While I appreciate some of the arguments made by Frank Graves, I don't share the election enthusiasm. In fact, I think it pretty much "crazy" for the Liberals to force an election this spring.
Despite narrowing polls, Liberals would be foolish to consider a firm pattern. I believe the sentiment surrounding Harper has a certain growing rigidity, but the Liberal numbers have a underlying artificial flavor. Couple that fact with inability to full maximize dissent, and it's hardly a strong presentation. If you want to prove this thesis, pushing for an election would surely work. The Liberals simply haven't made the case for an election, at least not enough of one to sail through the voter headwind. You can chop 5% off in Ontario with the slightest evidence of sabre rattling, it's that volatile(or fickle, depending on your perspective). The Liberals have already chosen this path, to dismiss that outcome would be truly irresponsible.
Graves makes the argument that Ignatieff's only real chance to resonate is an election. That argument is probably true, but that will always be true, regardless of timing. Also, there is room to get traction outside of a campaign, and I'd argue we've seen evidence of that, of late. I also see positive potential framing on the horizon, particularly if Ignatieff is armed with a more coherent agenda. Graves makes it seem like Ignatieff is stuck, which I find a bit to simplistic- there is non-election space to occupy. Big moves? Obviously not, but a firmer backdrop is entirely doable and advantageous pre-election.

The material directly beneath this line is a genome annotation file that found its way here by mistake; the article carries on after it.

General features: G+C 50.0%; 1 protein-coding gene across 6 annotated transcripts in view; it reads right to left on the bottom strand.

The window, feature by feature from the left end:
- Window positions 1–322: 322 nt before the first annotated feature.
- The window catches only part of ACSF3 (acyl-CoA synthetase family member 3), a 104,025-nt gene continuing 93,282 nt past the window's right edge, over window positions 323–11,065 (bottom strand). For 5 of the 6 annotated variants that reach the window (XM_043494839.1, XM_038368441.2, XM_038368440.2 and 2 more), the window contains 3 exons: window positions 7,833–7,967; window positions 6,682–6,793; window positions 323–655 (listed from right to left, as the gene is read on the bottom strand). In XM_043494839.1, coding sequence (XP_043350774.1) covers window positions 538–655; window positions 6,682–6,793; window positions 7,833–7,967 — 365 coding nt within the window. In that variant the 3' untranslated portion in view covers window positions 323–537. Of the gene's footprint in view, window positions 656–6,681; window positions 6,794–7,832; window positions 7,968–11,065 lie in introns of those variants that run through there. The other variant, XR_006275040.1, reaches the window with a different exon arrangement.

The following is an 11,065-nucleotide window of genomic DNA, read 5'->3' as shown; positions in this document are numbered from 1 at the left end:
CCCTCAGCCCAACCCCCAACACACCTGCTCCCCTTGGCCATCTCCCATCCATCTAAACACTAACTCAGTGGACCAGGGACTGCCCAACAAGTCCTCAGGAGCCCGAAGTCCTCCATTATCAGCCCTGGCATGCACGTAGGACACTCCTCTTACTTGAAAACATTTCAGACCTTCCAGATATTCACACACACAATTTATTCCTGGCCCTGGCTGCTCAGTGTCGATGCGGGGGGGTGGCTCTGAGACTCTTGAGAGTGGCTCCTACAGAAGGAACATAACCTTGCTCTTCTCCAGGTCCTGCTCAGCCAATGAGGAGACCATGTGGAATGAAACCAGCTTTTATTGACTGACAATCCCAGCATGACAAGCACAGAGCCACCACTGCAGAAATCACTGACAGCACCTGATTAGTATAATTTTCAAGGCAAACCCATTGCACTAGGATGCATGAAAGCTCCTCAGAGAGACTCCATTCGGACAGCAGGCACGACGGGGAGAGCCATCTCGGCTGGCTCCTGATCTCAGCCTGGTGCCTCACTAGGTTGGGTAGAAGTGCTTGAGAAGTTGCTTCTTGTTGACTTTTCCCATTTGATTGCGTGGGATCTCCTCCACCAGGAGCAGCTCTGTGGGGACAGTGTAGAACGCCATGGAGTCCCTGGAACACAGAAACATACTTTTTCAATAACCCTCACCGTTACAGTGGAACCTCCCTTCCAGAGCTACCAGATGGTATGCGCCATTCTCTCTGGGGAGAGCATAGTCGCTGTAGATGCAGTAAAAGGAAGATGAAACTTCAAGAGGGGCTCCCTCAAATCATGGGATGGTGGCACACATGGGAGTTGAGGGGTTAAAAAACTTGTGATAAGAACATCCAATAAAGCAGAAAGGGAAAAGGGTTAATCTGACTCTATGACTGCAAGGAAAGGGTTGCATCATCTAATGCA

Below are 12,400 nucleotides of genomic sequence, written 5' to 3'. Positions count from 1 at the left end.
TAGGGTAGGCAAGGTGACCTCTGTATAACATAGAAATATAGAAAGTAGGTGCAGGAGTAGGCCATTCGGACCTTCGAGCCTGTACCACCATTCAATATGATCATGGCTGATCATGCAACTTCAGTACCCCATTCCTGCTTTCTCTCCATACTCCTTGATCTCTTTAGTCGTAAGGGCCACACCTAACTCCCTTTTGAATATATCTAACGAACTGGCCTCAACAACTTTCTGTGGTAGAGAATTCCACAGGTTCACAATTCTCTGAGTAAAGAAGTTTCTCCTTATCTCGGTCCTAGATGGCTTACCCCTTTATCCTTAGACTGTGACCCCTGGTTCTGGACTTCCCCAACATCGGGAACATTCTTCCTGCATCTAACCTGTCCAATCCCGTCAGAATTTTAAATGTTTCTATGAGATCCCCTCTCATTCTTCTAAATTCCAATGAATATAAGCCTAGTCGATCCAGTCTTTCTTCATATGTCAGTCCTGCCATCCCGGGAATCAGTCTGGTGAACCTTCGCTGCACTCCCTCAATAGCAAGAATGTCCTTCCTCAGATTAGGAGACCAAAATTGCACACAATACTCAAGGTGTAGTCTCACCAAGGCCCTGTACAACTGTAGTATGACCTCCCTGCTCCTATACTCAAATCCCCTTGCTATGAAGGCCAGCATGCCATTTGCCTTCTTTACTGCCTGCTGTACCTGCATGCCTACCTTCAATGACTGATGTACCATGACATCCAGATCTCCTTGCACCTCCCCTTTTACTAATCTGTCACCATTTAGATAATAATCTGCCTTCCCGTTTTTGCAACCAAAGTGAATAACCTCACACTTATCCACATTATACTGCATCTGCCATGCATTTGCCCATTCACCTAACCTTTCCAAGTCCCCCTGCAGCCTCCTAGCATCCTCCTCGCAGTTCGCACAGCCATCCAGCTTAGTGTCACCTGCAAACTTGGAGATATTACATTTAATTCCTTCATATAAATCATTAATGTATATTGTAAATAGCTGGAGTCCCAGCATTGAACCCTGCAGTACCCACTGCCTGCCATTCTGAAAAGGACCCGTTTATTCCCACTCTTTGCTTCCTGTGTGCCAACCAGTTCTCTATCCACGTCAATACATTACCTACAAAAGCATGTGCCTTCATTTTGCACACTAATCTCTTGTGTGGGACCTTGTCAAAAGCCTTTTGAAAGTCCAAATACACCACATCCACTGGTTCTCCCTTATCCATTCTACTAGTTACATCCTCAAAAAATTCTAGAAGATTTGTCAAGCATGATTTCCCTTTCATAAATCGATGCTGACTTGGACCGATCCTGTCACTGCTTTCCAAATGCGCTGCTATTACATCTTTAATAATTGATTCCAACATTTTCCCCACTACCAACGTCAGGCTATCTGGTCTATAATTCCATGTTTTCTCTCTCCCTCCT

The coming budget is the next opportunity, and by all accounts it will be a tame affair. Quite a challenge to translate this type of a budget into a rallying cry for an election. The Liberals don't operate in isolation, the mood must be there to justify. I genuinely believe- for the first time I might add- that a "kick the bums" mentality is fermenting in the land, Harper a damaged character. However, I also don't believe we're quite "there yet", in terms of optimal opportunity. Unless we see another massive blunder, there is little impetus.
The Conservatives have two inherent advantages. The Conservatives still enjoy a more robust "machine", whatever measure you choose. Within a tight election, it's the type of factor than can decide the eventual winner. When you couple this type of advantage with the incumbent card, you need more than dead even to have half a chance (if that makes sense).
The Liberals should waste little effort debating the merits of a quick election. Instead, let's focus on the Thinkers Conference, and all the policy considerations it encompasses. Let's get a message that resonates, present a compelling alternative vision, firm up our support and try to expand it.
The earliest window I see is the fall, more likely next spring when Harper finally has to address the economic realities and make tough, unpopular choices.